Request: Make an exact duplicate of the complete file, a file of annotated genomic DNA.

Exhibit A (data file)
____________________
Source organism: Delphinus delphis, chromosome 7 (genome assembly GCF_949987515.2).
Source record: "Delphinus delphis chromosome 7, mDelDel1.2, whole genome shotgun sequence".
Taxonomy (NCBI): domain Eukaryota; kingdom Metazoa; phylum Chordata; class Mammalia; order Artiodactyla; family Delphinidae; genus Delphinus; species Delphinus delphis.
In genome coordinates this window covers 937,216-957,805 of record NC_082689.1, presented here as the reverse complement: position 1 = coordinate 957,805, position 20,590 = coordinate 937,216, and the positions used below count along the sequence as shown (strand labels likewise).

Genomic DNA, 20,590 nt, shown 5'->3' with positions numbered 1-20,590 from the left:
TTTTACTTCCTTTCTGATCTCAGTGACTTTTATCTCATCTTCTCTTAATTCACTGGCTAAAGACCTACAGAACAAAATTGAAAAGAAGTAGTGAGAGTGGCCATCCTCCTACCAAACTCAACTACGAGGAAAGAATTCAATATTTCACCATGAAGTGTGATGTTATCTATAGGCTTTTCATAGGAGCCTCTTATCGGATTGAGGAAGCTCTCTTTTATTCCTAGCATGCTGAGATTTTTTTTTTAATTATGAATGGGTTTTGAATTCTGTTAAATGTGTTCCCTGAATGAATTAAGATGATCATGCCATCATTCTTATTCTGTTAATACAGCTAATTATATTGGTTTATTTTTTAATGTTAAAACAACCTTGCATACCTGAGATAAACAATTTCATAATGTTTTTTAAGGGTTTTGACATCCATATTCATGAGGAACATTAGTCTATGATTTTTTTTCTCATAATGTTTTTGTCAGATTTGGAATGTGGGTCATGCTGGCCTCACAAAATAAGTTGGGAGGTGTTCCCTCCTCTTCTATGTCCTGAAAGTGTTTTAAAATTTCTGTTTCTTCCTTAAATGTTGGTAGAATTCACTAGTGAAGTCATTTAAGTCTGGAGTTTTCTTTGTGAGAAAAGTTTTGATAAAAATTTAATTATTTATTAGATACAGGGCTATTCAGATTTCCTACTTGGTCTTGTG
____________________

Source organism: Delphinus delphis, chromosome 7 (genome assembly GCF_949987515.2).
Source record: "Delphinus delphis chromosome 7, mDelDel1.2, whole genome shotgun sequence".
Taxonomy (NCBI): domain Eukaryota; kingdom Metazoa; phylum Chordata; class Mammalia; order Artiodactyla; family Delphinidae; genus Delphinus; species Delphinus delphis.
In genome coordinates this window covers 937,216-957,805 of record NC_082689.1, presented here as the reverse complement: position 1 = coordinate 957,805, position 20,590 = coordinate 937,216, and the positions used below count along the sequence as shown (strand labels likewise).

Genomic DNA, 20,590 nt, shown 5'->3' with positions numbered 1-20,590 from the left:
TTTTACTTCCTTTCTGATCTCAGTGACTTTTATCTCATCTTCTCTTAATTCACTGGCTAAAGACCTACAGAACAAAATTGAAAAGAAGTAGTGAGAGTGGCCATCCTCCTACCAAACTCAACTACGAGGAAAGAATTCAATATTTCACCATGAAGTGTGATGTTATCTATAGGCTTTTCATAGGAGCCTCTTATCGGATTGAGGAAGCTCTCTTTTATTCCTAGCATGCTGAGATTTTTTTTTTAATTATGAATGGGTTTTGAATTCTGTTAAATGTGTTCCCTGAATGAATTAAGATGATCATGCCATCATTCTTATTCTGTTAATACAGCTAATTATATTGGTTTATTTTTTAATGTTAAAACAACCTTGCATACCTGAGATAAACAATTTCATAATGTTTTTTAAGGGTTTTGACATCCATATTCATGAGGAACATTAGTCTATGATTTTTTTTCTCATAATGTTTTTGTCAGATTTGGAATGTGGGTCATGCTGGCCTCACAAAATAAGTTGGGAGGTGTTCCCTCCTCTTCTATGTCCTGAAAGTGTTTTAAAATTTCTGTTTCTTCCTTAAATGTTGGTAGAATTCACTAGTGAAGTCATTTAAGTCTGGAGTTTTCTTTGTGAGAAAAGTTTTGATAAAAATTTAATTATTTATTAGATACAGGGCTATTCAGATTTCCTACTTGGTCTTGTG